Master Your Time: Time Blocking For Increased Productivity

4 minute read

It can be hard to stay focused and get things done. With more computers, apps, and gadgets designed to make our professional lives easier, we need concrete strategies to help us make the most of the time we have each day. After all, if you do not control your schedule, it will control you. Effective time management is the key to every successful business. That’s where time blocking comes in.

The Time Blocking Method

Time blocking is a productivity technique that requires planning out your day in advance and dedicating specific hours to accomplish specific tasks. Instead of keeping an open-ended to-do list of things, you will start each day with a schedule where tasks are outlined and slotted for different dates/times.

At first glance, it may seem like you are turning your calendar into a rigid yet chaotic mess. An outstanding business, however, knows the value of being prepared and defining where to focus its time and effort. It also knows which meetings are the most important. With days that are time blocked in advance, you won’t have to constantly make choices about what to focus on. Time blocking adds clarity, direction, and boundaries to the workday.

A typical financial practice drops everything when the biggest client calls. But this client controls only 5, 10, maybe 20 percent of the business. These calls, if left unstructured, can quickly derail productivity.

How To Start Time Blocking: Proactive and Reactive Blocks

Let’s walk through a simple process for setting up a time blocking system.

Step 1: Decide What Needs To Be Done

First, decide on which broad categories of work need to be in your daily or weekly schedule. For example, a Practice Manager might have the following category list:

  • Email
  • Work admin
  • Meetings: client and team
  • Market Research
  • Trade prep and execution
  • Professional Development
  • Personal admin
  • Exercise
  • Meditation
  • Reading
  • Free time

Then, ask yourself: What are the repetitive tasks you perform every week? Make a list of those and from there; prioritize them based on importance.

Getting started is as easy as opening your favourite calendar program or paper planner and creating time blocks for the coming week that reflect the times you will work on each category and tasks you have identified.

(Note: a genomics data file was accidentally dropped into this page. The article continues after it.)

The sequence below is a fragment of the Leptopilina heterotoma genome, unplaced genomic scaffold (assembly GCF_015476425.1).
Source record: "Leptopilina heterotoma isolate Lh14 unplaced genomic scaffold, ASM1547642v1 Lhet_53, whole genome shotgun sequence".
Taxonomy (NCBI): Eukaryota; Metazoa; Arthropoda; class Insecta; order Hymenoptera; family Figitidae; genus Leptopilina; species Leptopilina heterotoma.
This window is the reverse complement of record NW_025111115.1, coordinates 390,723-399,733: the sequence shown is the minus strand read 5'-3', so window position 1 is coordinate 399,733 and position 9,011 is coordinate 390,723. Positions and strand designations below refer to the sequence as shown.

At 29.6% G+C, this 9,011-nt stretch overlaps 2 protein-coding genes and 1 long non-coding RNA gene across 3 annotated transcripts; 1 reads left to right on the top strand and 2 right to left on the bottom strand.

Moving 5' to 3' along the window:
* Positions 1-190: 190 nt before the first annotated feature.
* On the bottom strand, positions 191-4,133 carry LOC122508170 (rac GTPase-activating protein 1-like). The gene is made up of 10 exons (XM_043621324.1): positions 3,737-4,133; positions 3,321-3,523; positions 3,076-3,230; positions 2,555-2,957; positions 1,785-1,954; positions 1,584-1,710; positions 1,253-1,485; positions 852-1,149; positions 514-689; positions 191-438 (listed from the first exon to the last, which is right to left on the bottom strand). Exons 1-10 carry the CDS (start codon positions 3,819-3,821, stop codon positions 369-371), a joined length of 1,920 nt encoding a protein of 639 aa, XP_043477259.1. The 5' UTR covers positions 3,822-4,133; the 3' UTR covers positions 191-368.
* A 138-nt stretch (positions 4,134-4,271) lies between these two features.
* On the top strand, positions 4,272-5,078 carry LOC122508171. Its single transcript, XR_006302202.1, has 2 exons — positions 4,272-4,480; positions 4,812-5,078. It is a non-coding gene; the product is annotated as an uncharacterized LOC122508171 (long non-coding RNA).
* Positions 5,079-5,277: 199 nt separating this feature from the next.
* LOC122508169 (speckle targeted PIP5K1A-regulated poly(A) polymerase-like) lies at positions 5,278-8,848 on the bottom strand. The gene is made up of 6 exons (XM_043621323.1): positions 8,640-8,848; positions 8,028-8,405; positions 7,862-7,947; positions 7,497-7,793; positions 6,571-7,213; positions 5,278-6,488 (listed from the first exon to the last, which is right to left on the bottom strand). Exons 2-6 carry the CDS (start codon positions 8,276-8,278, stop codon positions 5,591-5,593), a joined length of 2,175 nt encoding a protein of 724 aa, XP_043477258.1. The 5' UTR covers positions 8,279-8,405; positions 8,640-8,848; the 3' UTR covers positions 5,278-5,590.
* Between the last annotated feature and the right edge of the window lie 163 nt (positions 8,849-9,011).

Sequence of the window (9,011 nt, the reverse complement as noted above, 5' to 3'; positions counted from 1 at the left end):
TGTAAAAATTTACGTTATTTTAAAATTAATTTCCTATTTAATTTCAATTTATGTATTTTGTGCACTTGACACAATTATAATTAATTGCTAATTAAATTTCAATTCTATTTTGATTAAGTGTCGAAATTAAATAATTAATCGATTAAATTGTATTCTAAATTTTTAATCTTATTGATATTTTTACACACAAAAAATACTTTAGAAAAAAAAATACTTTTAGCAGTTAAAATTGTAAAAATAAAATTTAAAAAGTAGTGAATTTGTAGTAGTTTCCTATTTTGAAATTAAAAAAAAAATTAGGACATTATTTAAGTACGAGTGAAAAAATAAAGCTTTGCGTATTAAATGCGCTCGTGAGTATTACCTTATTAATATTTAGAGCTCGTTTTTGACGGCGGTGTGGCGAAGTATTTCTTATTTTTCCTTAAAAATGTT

Step 2: Create A Wrapper For Your Day

Instead of jumping straight into your workday, start with guidelines for your time outside of work.

What is your morning routine? How will you wind down your day to disconnect from work and make time for friends and family? These tasks are as important as what you do during the day. Start by scheduling those tasks on your calendar.

Step 3: Set Aside Time In Proactive & Reactive Blocks

When scheduling out tasks, it is important to block out both proactive blocks and reactive blocks. Proactive blocks are when you focus on important tasks that you must get done. Proactive blocks allow you to make progress on important projects. Reactive blocks are when you allow time for requests and interruptions, such as email and impromptu meetings and, yes, even those big client calls.

For example, I schedule the most challenging or critical tasks for the first two hours of the day. These are the tasks that are critical to achieving our professional objectives. This block is for checking the market, preparing the morning update for the Mastermind Group, checking in with my virtual team, and focusing on my three most important tasks. The morning block allows me to work without distraction and gives me more than enough time to get things done without feeling rushed.

The rest of my day is a combination of structured and unstructured breaks. The structured morning block is always followed by an unstructured break. I give myself an hour for lunch and a walk with my dog Obi. I will also catch up on personal tasks or phone calls during this break.

Then I have a few more structured blocks. Depending on the day, these blocks may be focused on content creation, coaching clients, processing emails, or preparing for meetings: tasks that are important but not urgent to achieving long-term goals. The last few blocks of the day are less structured but designed to disconnect, relax, and recover.

What Makes Time Blocking Effective?

Time blocking helps protect two precious commodities: your time and your focus. Distractions are minimized and time blocking creates a sense of control. When we feel more control over what we are doing, it helps reduce stress and anxiety.

Time blocking isn’t for everyone, but it is helpful if you and your team need more structure and deliberate focus built into your workdays. The best teams use the time blocking method to guarantee a distraction-free time to plan, think, and prepare. Blocking time allows teams to use the rest of the time to execute and deliver.

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